Publisher: Gallup Press
Publication date: 01/06/2009
Pages: 288
Sales rank: 5,267
Product dimensions: 5.70(w) x 8.60(h) x 1.30(d)

About the Author

Tom Rath is one of the most influential authors of the last decade. He studies the role of human behavior in health, business and economics. Rath writes and speaks on a range of topics, from well-being to organizational leadership. He has written several international bestsellers, including the #1 New York Times bestseller How Full Is Your Bucket? In 2007, The Economist listed his book StrengthsFinder 2.0 as the top-selling business book worldwide. In total, Rath’s books have sold more than 5 million copies, been translated in 16 languages and made over 250 appearances on the Wall Street Journal bestseller list. Rath is a senior scientist and advisor to Gallup, where he previously spent 13 years leading the organization’s work on employee engagement, strengths and well-being. He has also served as vice chairman of the VHL cancer research organization.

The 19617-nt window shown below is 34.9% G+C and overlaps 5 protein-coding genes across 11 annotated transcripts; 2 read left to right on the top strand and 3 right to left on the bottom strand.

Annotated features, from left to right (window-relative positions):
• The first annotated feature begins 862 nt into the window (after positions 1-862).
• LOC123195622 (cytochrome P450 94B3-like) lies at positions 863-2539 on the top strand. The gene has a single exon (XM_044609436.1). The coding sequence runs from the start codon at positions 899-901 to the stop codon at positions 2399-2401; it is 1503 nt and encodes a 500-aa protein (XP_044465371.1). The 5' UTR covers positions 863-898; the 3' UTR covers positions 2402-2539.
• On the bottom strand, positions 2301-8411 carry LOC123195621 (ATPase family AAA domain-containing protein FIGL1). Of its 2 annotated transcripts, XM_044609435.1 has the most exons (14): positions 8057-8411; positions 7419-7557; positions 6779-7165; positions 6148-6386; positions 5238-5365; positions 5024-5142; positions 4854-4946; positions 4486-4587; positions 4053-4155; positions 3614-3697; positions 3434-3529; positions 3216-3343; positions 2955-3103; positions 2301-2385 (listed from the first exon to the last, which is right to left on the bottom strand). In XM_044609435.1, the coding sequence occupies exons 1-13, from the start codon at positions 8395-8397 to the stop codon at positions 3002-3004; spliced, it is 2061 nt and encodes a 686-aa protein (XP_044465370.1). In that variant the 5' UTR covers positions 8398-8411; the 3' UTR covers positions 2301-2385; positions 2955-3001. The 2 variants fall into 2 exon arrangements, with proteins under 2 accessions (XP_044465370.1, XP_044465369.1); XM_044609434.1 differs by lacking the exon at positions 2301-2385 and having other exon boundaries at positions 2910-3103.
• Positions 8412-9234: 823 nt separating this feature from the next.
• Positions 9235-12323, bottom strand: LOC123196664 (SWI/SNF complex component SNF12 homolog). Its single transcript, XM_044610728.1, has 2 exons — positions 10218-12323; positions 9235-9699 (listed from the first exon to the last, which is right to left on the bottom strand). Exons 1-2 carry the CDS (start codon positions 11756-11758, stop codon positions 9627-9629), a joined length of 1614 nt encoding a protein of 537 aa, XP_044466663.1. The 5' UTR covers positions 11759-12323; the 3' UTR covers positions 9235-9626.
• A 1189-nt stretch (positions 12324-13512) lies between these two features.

An Interview With Tom Rath and Barry Conchie

Authors of Strengths Based Leadership

Q: This book challenges conventional business wisdom, suggesting that leaders are not, in fact, well-rounded. Did the research surprise you? What exactly does it mean?

A: The concept of the "well-rounded leader" is prevalent in many organizations. You can see this in how organizations select leaders and in the emphasis they place on the kinds of development programs they offer. Typically, selection attempts to find leaders who are almost superhuman -- who exhibit such a wide range of characteristics that those claiming to possess them are barely credible.

The whole idea of the "competent leader" who is well-rounded just doesn't stand up to examination against the evidence. The research shows that the best leaders excel at a limited number of things, and they are smart enough to know it. Thus, they surround themselves with people who provide a balance of talents and attributes. Those claiming to be good at everything tend to be masters of none, and the most successful organizations are not led by average leaders.